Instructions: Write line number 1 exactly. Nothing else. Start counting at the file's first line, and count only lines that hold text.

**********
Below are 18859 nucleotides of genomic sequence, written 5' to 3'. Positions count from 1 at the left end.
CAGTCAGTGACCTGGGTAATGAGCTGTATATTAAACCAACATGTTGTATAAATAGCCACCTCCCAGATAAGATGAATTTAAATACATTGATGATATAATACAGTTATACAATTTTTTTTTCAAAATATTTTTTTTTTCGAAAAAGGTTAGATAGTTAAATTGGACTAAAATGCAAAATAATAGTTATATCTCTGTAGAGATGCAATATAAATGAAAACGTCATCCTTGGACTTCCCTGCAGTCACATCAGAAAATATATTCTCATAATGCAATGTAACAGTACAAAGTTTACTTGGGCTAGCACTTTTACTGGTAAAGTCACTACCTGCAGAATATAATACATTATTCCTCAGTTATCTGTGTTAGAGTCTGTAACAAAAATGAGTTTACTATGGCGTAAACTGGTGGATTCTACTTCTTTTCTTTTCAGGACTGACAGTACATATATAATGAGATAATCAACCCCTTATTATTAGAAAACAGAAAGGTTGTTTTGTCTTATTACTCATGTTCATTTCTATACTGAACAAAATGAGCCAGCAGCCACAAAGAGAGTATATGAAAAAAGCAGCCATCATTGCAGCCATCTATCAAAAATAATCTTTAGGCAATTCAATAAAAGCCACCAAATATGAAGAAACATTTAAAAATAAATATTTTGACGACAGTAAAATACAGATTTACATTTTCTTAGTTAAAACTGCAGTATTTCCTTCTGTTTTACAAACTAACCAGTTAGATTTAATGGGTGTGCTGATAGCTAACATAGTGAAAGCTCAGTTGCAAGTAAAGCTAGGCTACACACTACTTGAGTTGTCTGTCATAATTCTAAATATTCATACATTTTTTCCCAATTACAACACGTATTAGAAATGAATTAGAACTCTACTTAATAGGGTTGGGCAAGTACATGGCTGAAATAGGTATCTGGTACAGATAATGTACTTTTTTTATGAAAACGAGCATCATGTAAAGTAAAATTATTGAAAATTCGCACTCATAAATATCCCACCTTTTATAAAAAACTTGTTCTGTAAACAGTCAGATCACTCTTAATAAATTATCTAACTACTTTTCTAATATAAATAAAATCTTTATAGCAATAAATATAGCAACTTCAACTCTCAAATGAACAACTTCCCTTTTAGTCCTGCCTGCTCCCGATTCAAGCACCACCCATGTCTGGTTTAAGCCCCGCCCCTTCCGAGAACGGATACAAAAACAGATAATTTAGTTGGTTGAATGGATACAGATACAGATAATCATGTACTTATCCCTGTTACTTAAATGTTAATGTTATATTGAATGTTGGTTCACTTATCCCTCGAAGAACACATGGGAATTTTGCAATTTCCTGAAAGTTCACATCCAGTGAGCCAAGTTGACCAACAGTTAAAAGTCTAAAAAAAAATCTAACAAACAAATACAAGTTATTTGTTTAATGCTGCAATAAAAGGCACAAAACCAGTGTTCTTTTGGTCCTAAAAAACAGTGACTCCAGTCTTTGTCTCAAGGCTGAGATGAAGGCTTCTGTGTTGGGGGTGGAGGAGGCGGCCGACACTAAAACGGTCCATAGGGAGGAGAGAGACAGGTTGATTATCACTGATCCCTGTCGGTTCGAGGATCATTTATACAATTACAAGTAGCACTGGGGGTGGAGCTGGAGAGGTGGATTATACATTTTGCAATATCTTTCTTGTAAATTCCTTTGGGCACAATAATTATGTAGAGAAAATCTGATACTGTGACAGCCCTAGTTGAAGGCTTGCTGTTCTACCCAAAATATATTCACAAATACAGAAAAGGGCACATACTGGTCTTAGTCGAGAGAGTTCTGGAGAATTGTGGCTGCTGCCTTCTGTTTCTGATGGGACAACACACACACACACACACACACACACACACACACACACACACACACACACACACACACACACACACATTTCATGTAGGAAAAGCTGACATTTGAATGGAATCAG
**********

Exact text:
Below are 18859 nucleotides of genomic sequence, written 5' to 3'. Positions count from 1 at the left end.